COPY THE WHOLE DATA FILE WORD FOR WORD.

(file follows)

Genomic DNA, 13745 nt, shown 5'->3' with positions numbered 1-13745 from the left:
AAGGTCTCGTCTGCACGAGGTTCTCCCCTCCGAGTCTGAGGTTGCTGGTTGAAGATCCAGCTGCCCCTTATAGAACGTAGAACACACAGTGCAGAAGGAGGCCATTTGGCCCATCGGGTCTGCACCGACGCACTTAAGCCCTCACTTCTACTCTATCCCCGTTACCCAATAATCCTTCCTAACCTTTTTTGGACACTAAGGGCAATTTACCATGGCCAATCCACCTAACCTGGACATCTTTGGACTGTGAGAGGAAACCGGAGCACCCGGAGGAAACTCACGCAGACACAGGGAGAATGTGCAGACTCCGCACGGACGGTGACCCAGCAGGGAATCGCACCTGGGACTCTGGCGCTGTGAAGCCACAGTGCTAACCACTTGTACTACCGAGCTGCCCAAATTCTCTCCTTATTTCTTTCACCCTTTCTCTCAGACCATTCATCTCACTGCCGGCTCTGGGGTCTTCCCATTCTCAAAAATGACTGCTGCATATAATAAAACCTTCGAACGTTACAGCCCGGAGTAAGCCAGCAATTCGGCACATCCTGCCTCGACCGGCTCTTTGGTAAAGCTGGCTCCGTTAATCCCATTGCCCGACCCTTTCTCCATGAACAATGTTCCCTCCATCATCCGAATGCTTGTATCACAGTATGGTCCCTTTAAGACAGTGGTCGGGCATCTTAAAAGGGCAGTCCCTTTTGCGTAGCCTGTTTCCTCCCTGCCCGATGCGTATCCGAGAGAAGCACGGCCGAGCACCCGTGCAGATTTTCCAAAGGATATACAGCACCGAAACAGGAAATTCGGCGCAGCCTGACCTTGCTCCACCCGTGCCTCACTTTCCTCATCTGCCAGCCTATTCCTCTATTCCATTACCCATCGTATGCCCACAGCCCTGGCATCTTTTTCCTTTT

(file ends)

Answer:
Genomic DNA, 13745 nt, shown 5'->3' with positions numbered 1-13745 from the left:
AAGGTCTCGTCTGCACGAGGTTCTCCCCTCCGAGTCTGAGGTTGCTGGTTGAAGATCCAGCTGCCCCTTATAGAACGTAGAACACACAGTGCAGAAGGAGGCCATTTGGCCCATCGGGTCTGCACCGACGCACTTAAGCCCTCACTTCTACTCTATCCCCGTTACCCAATAATCCTTCCTAACCTTTTTTGGACACTAAGGGCAATTTACCATGGCCAATCCACCTAACCTGGACATCTTTGGACTGTGAGAGGAAACCGGAGCACCCGGAGGAAACTCACGCAGACACAGGGAGAATGTGCAGACTCCGCACGGACGGTGACCCAGCAGGGAATCGCACCTGGGACTCTGGCGCTGTGAAGCCACAGTGCTAACCACTTGTACTACCGAGCTGCCCAAATTCTCTCCTTATTTCTTTCACCCTTTCTCTCAGACCATTCATCTCACTGCCGGCTCTGGGGTCTTCCCATTCTCAAAAATGACTGCTGCATATAATAAAACCTTCGAACGTTACAGCCCGGAGTAAGCCAGCAATTCGGCACATCCTGCCTCGACCGGCTCTTTGGTAAAGCTGGCTCCGTTAATCCCATTGCCCGACCCTTTCTCCATGAACAATGTTCCCTCCATCATCCGAATGCTTGTATCACAGTATGGTCCCTTTAAGACAGTGGTCGGGCATCTTAAAAGGGCAGTCCCTTTTGCGTAGCCTGTTTCCTCCCTGCCCGATGCGTATCCGAGAGAAGCACGGCCGAGCACCCGTGCAGATTTTCCAAAGGATATACAGCACCGAAACAGGAAATTCGGCGCAGCCTGACCTTGCTCCACCCGTGCCTCACTTTCCTCATCTGCCAGCCTATTCCTCTATTCCATTACCCATCGTATGCCCACAGCCCTGGCATCTTTTTCCTTTT